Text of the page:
In our review of Samsung's SSD 840 Pro I noted that my drive died shortly after I completed testing. Samsung sent me a replacement, which also stopped working (although it still pulled current) after a couple of days. Kristian's Samsung SSD 840 review sample shared a similar fate.

I spoke with Samsung about this problem a couple of weeks ago and was told that there was a bug in the pre-production firmware (version 2B0Q/5B0Q for 840 Pro/840) loaded on our drives. All retail samples should ship with a newer firmware revision (3B0Q/6B0Q) that have this bug fixed. To confirm what firmware revision is on your drive, look at the end of the hardware id string for the SSD in Device Manager.

Samsung sent me an 840 Pro with the updated firmware and so far I haven't had any issues. I'm trying to retrace my steps in bricking the drive and things are looking good thus far. As always, if things change I will  update you all.



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  • Araemo - Wednesday, November 28, 2012 - link

    The "encryption" on all these drives sucks. Much like sandforce, most of the drives are full-time encrypted, and you can use a ATA password (usually set via the bios) to 'lock' the drive so that it cannot load the encryption key unless you supply the ATA password.

    However, That is a single password supplied during BIOS/EFI-level boot, so the integration with any kind of actual encryption software is completely nonexistant, and the drive looks like an unencrypted drive to the OS.
  • Old_Fogie_Late_Bloomer - Wednesday, November 28, 2012 - link


    Why does that suck? Without the hard drive password, there's absolutely no chance of anyone accessing your data, even if they disassemble the drive and read each flash chip separately. That sounds like an ideal solution to me.

    I agree that there are cases where someone wants some form of "plausible deniability", but I would imagine that many users will be content knowing that their data is inaccessible to anyone with physical access to their devices.
  • Old_Fogie_Late_Bloomer - Wednesday, November 28, 2012 - link

    I want to second this. I'm strongly considering an 840 Pro for my ThinkPad based on the ability to use hardware encryption and I'd really like to know how well it works, any possibly caveats, and whatnot. The ThinkPad does support hard drive passwords and I'd like to have a dual-boot Windows/Linux setup. Reply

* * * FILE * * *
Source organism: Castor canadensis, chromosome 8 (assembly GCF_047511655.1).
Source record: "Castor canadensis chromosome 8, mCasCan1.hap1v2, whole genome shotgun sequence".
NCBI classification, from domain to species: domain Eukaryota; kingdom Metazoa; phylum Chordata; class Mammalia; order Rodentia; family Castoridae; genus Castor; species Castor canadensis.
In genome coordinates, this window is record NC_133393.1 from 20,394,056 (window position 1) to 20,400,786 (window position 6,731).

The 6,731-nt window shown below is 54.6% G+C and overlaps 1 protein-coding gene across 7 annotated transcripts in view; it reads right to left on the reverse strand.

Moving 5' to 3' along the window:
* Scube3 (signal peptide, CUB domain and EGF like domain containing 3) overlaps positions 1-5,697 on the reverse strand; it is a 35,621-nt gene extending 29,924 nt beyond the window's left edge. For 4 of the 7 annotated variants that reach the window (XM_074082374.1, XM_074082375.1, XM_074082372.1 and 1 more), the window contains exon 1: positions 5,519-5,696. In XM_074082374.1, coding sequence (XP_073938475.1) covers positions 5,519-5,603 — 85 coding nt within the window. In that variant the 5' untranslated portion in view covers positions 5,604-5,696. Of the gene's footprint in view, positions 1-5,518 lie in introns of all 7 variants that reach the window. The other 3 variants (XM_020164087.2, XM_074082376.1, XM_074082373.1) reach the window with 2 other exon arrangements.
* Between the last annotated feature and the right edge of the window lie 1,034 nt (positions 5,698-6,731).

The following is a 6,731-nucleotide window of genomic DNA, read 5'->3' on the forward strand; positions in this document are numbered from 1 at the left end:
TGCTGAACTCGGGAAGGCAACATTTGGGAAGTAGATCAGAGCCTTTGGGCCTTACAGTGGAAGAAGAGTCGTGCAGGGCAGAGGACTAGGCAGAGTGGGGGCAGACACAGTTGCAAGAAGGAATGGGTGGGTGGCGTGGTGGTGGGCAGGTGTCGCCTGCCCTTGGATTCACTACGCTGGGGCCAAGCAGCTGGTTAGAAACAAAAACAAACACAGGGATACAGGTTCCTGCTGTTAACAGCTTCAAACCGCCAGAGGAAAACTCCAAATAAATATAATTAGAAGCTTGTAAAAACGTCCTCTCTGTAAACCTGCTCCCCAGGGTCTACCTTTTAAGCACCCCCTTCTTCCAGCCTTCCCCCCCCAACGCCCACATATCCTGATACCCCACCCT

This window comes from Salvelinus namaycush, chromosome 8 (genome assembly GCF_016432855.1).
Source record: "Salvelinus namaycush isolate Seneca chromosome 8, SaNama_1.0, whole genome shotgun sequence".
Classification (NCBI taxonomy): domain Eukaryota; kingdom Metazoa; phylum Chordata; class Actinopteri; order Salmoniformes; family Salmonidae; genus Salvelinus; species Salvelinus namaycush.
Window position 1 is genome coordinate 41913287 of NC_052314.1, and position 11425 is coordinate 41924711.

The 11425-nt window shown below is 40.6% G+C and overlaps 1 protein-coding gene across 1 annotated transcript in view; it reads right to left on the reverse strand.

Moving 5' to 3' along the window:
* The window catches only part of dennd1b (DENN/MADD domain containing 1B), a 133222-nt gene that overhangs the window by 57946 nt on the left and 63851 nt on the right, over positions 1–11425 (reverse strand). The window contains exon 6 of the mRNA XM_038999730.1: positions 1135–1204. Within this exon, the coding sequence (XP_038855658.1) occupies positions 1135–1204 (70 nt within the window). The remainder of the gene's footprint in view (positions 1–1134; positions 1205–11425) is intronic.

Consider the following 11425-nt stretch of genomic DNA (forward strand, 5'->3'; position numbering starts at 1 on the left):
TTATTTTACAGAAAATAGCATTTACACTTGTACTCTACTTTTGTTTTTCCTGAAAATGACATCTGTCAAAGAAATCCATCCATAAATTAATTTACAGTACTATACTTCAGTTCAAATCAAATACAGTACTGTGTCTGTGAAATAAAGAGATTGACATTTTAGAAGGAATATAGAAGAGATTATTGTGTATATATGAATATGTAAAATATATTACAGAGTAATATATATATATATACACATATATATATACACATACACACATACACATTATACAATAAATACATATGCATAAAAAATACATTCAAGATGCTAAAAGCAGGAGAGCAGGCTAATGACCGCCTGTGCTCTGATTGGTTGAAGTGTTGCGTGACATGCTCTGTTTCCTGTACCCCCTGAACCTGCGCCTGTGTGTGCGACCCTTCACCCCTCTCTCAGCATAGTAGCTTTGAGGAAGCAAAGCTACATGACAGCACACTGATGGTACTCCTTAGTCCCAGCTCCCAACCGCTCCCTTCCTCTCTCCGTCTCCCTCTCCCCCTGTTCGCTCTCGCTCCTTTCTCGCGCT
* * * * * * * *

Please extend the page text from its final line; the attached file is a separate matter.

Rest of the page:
• Beenthere - Wednesday, November 28, 2012 - link

    FYI - The Plextor M5P is also reported to support 128 encryption Reply
  • bse8128 - Wednesday, November 28, 2012 - link

    My 830 recently showed strange behaviour. It looked like all IOs had a latency of ~8-9 milliseconds. 4K random IO was down to < 200 iops according to AS-SSD while the "4K-64Thrd" value looked normal.
    I found a few other reports of this strange behaviour. It's not fixable by secure-erasing.

    Who knows how many of those drives are out there. I guess not everyone will even notice this.
  • Impulses - Wednesday, November 28, 2012 - link

    So what'd you do, send it in for warranty replacement? Reply
  • bse8128 - Thursday, November 29, 2012 - link

    Yes, but only recently, I haven't got a replacement yet. Reply
  • Kogies - Wednesday, November 28, 2012 - link

    I have an 830 (64gb) in an old Atom netbook. I am about to begin testing, it seems slower than the mechanical hard drive that was in there, which frankly doesn't seem right! Reply
  • Swede(n) - Wednesday, November 28, 2012 - link

    It would be somewhat interesting if the behaviour of TRIM has changed with the Firmware 3B0Q/6B0Q compared to when You tested it the first time with the older firmware.

  • cbf - Wednesday, November 28, 2012 - link


    So which firmware do I have?

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